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A: There are those who suspect Wildflower Center volunteers are the culpable and capable culprits. Yet, others think staff members play some, albeit small, role. You can torture us with your plant questions, but we will never reveal the Green Guru's secret identity.

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Ask Mr. Smarty Plants is a free service provided by the staff and volunteers at the Lady Bird Johnson Wildflower Center.

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Wednesday - September 01, 2010

From: Richardson, TX
Region: Southwest
Topic: Pests
Title: Fighting ants and bugs in Richardson TX
Answered by: Barbara Medford

QUESTION:

Before my blue fall asters and my Clara Curtis (perennial) mums bloom in a few weeks, what can I do to help prevent the ants and other bugs from eating them to death- so I can enjoy them a bit longer than usual this year? I'm in the DFW area and have 95% Texas natives.

ANSWER:

The Clara Curtis perennial chrysanthemum is, we trust, part of the 5% of your garden which is non-native. The genus Chrysanthemum is native to China and Japan, and the name of the mum you are asking about is Chrysanthem x rubellum 'Clara Curtis.'  The "x" indicates that it is a hybrid, which also removes it from native plant status, but we never did find out what the rubellum was, another species of chrysanthemum, we suppose. This article from Perennials.com will give you some information.

We are also assuming that the blue fall asters you are referring to are Symphyotrichum novae-angliae (New England aster), which, indeed, are native to North America and apparently grow in Texas, although they are not listed in our Native Plant Database as being native to Texas.

However, whatever help we can give you with ants and bugs eating your plants will surely apply to both. We extracted this comment from the University of California Integrated Pest Program article on Ants. 

"Inside buildings, household ants feed on sugars, syrups, honey, fruit juice, fats, and meat. Long trails of thousands of ants may lead from nests to food sources, causing considerable concern among building occupants. Outdoors they are attracted to honeydew, produced by soft scales, mealybugs, and aphids. This liquid excrement contains sugars, and other nutrients. Frequently outbreaks of scales and aphids occur when ants tend them for honeydew because the ants protect scales and aphids from their natural enemies."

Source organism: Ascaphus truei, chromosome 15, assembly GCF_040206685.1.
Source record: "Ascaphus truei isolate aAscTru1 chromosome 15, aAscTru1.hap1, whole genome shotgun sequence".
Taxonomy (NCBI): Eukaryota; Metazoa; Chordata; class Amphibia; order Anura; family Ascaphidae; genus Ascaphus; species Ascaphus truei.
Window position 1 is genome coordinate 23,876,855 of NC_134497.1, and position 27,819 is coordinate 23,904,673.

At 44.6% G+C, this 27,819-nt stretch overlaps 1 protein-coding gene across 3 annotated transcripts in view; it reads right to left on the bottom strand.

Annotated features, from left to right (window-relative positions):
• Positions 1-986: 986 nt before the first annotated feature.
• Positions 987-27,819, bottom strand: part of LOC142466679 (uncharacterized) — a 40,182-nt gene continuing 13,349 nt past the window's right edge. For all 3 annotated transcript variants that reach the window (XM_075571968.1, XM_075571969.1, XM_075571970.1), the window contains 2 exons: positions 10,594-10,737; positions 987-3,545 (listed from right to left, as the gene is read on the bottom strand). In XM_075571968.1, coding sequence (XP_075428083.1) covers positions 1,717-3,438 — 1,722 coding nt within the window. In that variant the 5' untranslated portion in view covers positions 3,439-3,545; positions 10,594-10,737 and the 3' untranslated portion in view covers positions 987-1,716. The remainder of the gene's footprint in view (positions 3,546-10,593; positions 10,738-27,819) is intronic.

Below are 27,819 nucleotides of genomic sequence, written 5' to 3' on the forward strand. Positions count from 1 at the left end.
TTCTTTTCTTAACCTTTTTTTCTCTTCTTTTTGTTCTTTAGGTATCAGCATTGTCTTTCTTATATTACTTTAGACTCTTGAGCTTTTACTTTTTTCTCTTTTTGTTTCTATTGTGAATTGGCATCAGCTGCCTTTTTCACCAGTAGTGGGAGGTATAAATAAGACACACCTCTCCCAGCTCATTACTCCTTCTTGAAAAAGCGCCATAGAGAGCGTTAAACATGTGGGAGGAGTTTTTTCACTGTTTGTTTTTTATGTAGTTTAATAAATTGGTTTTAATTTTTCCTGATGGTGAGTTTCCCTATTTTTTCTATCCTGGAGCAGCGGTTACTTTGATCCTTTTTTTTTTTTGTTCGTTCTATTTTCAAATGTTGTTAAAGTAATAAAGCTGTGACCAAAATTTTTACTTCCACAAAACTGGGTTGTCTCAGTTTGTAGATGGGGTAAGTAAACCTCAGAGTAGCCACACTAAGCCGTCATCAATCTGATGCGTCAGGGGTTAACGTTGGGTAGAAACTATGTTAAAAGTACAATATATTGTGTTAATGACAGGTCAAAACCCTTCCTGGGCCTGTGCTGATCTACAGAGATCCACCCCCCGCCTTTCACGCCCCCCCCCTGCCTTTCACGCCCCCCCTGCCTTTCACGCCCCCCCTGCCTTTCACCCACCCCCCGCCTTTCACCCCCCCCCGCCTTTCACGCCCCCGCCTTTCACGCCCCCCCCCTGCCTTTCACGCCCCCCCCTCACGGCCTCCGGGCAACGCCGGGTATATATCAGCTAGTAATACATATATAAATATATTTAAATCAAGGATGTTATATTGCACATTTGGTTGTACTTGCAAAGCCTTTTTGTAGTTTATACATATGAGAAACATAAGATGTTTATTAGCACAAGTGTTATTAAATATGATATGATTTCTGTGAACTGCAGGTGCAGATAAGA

Ants are farmers, but they are not vegetarians. They won't eat your plants. There is a leaf cutter ant which carries off chunks of leaves, but we don't think that's what you're talking about. You might be interested in reading this previous Mr. Smarty Plants answer about leaf cutter ants in Texas. You will note from the article above that ants are a symptom of the presence of other bugs that ARE eating your plants. So, what you want to do is deal with those insects: scales, aphids and mealybugs. We will link you to articles on each so you can see what they look like and what suggestions the articles might have for their control.

First and foremost, forget the pesticide sprays. That's overkill, and what it will kill is the beneficials, the butterflies and pollinating bees, the ladybugs and wasps that are the enemies of the bugs that really do harm your plants. Those bugs that we mentioned as being harmful can all be controlled with a gentle spray of water when they are active on the plant. If you're really serious about it, add a little dishwashing liquid to the water in the spray. This will wash off the bugs, their honeydew and the ants that are farming same. Most of the bugs that are washed off cannot climb back up. This is about as low impact a pest solution as we know of.

From University of California Integrated Pest Management Aphids.

Learn 2 Grow All About Mealybugs

University of Missouri Extension Aphids, Scales and Mites on Home Garden and Landscape Plants. 

Pictures of Chrysanthemum x rubellum'Clara Curtis' from Google

 

From the Image Gallery


New england aster
Symphyotrichum novae-angliae

New england aster
Symphyotrichum novae-angliae

New england aster
Symphyotrichum novae-angliae

New england aster
Symphyotrichum novae-angliae

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